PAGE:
San Antonio Mayor Julian Castro has been nominated to be the next secretary of the U.S. Department of Housing and Urban Development. What's to be said about this? Well, over at The Washington Post, The Fix hooks you up with "The 10 things you need to know about Julian Castro."
This must be a misprint, because the article goes on to relate 10 very inessential and/or inconsequential things about Castro. For example, did you know that he has a twin brother? Or that he does not speak Spanish? Here's a hot scoop: Castro could one day be the first Hispanic president of the United States, according to this one guy who said so once, unless of course someone else becomes the first Hispanic president of the United States. The whole "who will be the first Hispanic president of the United States" thing is really sort of up in the air at the moment.
However, if I took all of the information in this Post article that speaks to the sort of HUD secretary Castro would be, or that provides some insight into his own policy preferences on housing or urban policy, it would all fit in one tweet ("One of Castro's biggest achievements in San Antonio has been expanding educational opportunities for low-income students in the city") and still leave me with eight characters. So, hey, just off the top of my dome, here's 10 much better things that you should know about Julian Castro:
1. HUD was formed in 1965 and is tasked with nurturing innovative housing and urban planning policies and then implementing them when the opportunity arises.
2. Note that I didn't say something like "HUD is in charge of housing policy." That's maybe too strong a statement. When it comes to high-profile housing policy, HUD often rides as a sidekick. As Matt Yglesias pointed out on Friday, "The basic fact of the matter is that the HUD chief is not very important to housing policy ... the Treasury Department has the relevant analytical expertise and the tax-writing committees in congress run the show legislatively." So if this is mainly a role about vision, let's explore how Castro's vision in particular might be informed.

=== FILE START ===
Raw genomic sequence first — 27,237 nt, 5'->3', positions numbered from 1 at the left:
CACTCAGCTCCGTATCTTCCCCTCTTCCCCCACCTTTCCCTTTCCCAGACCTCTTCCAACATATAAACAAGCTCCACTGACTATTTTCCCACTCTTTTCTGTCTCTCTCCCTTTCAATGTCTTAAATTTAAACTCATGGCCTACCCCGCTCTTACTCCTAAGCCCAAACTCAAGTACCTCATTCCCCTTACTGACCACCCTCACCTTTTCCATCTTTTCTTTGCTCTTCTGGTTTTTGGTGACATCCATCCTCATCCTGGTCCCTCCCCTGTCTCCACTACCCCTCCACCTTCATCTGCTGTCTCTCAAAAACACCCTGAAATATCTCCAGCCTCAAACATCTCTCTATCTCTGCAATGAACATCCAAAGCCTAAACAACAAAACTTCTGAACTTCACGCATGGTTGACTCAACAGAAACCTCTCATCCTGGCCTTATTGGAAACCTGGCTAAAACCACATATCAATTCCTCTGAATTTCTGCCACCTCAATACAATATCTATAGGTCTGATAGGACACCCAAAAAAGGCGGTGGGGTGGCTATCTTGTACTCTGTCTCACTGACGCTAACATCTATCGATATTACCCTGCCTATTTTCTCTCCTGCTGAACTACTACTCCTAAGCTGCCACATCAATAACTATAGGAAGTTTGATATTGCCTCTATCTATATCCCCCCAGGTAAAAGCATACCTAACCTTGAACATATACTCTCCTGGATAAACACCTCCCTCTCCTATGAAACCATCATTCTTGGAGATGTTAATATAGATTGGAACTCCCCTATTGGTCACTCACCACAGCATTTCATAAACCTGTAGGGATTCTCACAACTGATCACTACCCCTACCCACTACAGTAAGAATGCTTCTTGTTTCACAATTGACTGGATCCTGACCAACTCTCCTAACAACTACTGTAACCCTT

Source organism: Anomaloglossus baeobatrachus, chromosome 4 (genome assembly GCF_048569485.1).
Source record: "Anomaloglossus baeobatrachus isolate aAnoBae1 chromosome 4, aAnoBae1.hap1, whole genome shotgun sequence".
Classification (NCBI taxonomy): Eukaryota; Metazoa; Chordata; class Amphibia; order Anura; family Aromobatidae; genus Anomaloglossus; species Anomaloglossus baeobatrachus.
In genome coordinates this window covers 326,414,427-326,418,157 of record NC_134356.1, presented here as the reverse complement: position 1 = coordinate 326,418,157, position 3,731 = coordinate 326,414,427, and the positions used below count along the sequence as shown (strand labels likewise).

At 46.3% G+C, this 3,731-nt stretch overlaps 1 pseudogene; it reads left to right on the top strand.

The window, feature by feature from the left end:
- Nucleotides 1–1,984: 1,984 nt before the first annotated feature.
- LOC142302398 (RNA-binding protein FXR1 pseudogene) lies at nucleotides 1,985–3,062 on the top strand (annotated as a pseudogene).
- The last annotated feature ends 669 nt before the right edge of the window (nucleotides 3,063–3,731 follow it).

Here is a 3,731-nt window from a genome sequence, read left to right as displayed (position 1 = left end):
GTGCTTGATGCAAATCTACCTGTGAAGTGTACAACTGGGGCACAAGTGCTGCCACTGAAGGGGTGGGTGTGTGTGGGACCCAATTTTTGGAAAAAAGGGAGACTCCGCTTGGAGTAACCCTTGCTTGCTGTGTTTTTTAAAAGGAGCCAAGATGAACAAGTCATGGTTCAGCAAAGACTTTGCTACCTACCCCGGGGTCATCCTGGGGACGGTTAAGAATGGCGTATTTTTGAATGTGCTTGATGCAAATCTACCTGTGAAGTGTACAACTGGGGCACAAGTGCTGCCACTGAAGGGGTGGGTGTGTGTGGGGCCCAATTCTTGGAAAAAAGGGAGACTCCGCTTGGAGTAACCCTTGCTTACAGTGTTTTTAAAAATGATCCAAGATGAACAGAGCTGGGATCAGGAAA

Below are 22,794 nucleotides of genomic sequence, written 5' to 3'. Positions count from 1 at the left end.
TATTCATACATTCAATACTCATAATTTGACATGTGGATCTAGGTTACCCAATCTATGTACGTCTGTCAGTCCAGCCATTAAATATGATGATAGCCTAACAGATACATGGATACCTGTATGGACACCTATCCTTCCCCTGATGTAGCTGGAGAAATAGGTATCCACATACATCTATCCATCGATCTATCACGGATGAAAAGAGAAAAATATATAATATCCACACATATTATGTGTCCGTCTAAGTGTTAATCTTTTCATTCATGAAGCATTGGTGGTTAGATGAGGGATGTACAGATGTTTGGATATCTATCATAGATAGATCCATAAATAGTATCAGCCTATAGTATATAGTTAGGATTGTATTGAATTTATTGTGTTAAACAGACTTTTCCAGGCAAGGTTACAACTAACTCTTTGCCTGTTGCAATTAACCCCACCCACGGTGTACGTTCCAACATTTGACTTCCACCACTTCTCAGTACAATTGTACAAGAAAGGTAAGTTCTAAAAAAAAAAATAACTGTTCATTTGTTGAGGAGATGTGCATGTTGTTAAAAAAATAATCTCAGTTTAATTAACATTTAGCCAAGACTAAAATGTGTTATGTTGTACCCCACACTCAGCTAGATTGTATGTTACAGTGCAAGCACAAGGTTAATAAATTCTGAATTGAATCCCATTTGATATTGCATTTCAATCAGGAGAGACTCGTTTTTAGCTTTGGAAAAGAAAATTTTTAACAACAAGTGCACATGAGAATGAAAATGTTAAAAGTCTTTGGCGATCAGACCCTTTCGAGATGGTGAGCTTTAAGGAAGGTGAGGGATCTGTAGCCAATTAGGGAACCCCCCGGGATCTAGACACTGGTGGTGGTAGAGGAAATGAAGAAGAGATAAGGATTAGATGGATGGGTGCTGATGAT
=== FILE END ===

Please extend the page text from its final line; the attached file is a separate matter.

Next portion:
3. Elected San Antonio mayor in 2009, Castro presided over a city that the Atlantic's Derek Thompson called "the most recession-proof city" in America. If you want insight into Castro's perspective on urban policy and economics, Thompson's examination is a good place to start. The thumbnail sketch behind San Antonio's success has some key features: Slow and patient growth, a diverse economic base (Thompson calls it "eds, meds, the enlisted, and the hotel beds"), and lots of government support. Per Thompson: "Castro's city is a good reminder that government has a role in supporting economic growth, but that dependence on government-protected industries carries the risk of atrophying a local economy."
4. At the outset of his mayorship, Castro created a program called SA2020 -- a "community vision for the future of San Antonio." You can see what SA2020 is all about here, but the nickel version is that research was conducted among San Antonio residents in order to determine a set of goals to improve the quality of life in San Antonio by the year 2020, and a nonprofit organization was set up to coordinate efforts between the private sector, government, nonprofits, community volunteers, and philanthropists in meeting those goals. Here is a PDF of the most recent SA2020 Progress Report.
5. In 2013, Castro identified "building a city's brainpower" as an economic priority for San Antonio. He discussed this in an interview with the National Journal's Sophie Quinton.
The number one priority is to create brainpower and skills. You know, I've said a million times that brainpower is the new currency of success in the 21st century global economy. On November 6th, we passed Pre-K 4 SA; that was an effort to ensure that we raise a generation of San Antonians that never gets behind in the first place.